Wednesday, February 27, 2013

Tea Time

We spent part of our fourth morning in Sri Lanka touring a Tea Factory. We wanted to learn all about the process of growing, harvesting, roasting and, of course, drinking tea.

Sri Lanka is actually the 4th biggest producer of tea and, depending who you talk to, either the second or third largest exporter of tea (behind Kenya).

Tea was first introduced to Sri Lanka by the British in the mid 1800's and you can still see the effects today. The factories have a colonial look, with French windows and vintage machines, the roasting is still done by a large oven, stoked with firewood (we threw a few pieces in - it was HOT), and the factory housing has British names and styles.

The actual plantations are gorgeous. The tea is planted in rows that contour to the shape of the land. The tea bushes grow low to the ground and are interspersed with different trees sprouting occasionally. Steep rock stairs wind down the slopes of the plantations and labours in brightly covered scarves wander about harvesting. It looks to be extremely hard work, the term 'back-breaking' comes to mind, but the views will take your breath away.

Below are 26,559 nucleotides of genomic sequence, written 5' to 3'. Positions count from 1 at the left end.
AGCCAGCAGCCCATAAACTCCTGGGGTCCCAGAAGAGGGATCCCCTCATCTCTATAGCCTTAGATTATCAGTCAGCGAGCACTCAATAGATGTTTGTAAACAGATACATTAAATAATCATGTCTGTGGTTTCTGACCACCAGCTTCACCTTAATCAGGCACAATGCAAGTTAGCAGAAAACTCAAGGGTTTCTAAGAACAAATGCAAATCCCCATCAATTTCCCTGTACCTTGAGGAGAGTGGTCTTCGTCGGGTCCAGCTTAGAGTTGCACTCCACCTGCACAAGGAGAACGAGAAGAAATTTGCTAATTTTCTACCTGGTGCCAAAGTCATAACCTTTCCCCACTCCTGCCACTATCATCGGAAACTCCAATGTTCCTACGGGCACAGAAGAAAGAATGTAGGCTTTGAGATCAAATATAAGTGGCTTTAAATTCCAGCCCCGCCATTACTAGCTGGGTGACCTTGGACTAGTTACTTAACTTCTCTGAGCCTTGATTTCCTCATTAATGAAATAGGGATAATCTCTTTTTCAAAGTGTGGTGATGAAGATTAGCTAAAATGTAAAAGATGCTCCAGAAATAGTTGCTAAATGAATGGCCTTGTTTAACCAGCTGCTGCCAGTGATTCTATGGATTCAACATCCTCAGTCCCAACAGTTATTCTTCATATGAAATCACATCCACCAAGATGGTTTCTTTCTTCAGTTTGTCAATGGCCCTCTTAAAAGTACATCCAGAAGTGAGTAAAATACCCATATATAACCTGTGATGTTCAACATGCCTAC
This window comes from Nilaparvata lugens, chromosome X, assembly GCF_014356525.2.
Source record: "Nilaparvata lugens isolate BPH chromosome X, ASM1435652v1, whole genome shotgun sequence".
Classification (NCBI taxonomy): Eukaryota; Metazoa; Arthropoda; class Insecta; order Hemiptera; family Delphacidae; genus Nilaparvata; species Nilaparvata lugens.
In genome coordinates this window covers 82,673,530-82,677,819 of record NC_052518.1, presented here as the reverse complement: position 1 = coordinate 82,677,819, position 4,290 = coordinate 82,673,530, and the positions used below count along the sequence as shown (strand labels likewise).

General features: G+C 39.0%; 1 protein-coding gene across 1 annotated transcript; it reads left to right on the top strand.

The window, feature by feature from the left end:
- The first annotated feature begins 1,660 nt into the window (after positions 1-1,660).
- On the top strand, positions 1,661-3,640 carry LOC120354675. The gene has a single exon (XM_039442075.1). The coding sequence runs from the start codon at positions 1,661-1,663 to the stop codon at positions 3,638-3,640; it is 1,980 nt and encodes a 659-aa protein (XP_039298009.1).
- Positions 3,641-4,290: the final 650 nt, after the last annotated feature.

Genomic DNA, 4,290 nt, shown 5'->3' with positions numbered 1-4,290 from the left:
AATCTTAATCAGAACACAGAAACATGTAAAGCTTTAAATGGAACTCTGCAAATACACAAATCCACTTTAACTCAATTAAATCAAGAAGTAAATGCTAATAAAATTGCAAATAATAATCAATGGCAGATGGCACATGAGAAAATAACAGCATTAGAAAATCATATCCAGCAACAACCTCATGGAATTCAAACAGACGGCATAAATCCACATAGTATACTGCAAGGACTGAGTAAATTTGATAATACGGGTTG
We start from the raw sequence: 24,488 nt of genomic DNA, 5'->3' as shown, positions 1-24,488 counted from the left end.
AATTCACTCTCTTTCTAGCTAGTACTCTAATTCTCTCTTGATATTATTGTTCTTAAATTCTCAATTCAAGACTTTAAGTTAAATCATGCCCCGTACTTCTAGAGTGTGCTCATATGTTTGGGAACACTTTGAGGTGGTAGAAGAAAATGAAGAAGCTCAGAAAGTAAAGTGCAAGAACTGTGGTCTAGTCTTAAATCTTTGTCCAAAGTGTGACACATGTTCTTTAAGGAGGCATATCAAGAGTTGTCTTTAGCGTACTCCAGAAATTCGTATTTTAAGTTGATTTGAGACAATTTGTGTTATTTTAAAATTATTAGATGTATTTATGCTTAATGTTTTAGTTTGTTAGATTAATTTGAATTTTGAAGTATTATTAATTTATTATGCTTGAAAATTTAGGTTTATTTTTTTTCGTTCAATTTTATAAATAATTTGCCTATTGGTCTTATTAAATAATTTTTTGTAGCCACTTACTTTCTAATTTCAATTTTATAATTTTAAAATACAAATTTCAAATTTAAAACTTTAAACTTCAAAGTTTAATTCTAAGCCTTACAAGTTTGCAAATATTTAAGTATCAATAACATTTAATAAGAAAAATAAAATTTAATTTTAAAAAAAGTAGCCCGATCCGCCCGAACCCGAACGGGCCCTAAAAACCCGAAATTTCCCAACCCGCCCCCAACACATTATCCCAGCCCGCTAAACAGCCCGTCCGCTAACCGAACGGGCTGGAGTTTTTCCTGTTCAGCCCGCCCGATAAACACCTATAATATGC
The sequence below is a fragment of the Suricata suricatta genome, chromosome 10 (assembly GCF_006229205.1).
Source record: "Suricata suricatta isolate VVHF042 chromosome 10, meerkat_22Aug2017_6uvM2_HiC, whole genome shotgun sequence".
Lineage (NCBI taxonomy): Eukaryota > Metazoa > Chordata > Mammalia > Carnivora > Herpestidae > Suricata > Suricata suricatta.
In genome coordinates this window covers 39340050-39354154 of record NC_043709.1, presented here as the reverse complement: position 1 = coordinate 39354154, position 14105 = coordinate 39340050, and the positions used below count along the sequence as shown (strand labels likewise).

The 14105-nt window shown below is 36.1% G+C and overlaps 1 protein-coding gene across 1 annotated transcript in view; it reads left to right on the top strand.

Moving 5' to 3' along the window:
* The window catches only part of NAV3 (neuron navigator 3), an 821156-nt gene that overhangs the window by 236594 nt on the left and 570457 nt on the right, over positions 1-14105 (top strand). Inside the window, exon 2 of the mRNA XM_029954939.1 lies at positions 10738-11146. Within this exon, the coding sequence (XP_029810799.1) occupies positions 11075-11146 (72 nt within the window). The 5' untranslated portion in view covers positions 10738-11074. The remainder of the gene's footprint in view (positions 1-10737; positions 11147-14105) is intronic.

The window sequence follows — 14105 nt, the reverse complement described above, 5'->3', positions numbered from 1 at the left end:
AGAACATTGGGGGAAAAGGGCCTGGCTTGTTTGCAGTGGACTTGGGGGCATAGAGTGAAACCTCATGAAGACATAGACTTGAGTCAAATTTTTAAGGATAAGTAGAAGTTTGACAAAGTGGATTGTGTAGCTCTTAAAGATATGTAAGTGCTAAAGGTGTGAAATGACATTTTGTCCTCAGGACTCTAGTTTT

Once we were done walking throughout the plantation and touring the factory, it was time to taste the tea. The top level of the factory has been converted into a serene tea room, filled with whicker chairs and the delicious scents. 

This plantations most popular tea was 'BOP' or Broken Orange Pekoe, so we opted to try that. Sitting in the tea room, sipping our tea and talking to our Sri Lankan 'mom' it was possible to be transported back in time. 

But, as we went to exit, I spotted the locked box below, and was quickly reminded of the difficult labour and little pay that most of the workers live with daily. It is good, if not disturbing, to be reminded of the hard work that goes into the food and drinks I take for granted each day. We donated what we could, in hopes that it will make someone's day a little brighter.

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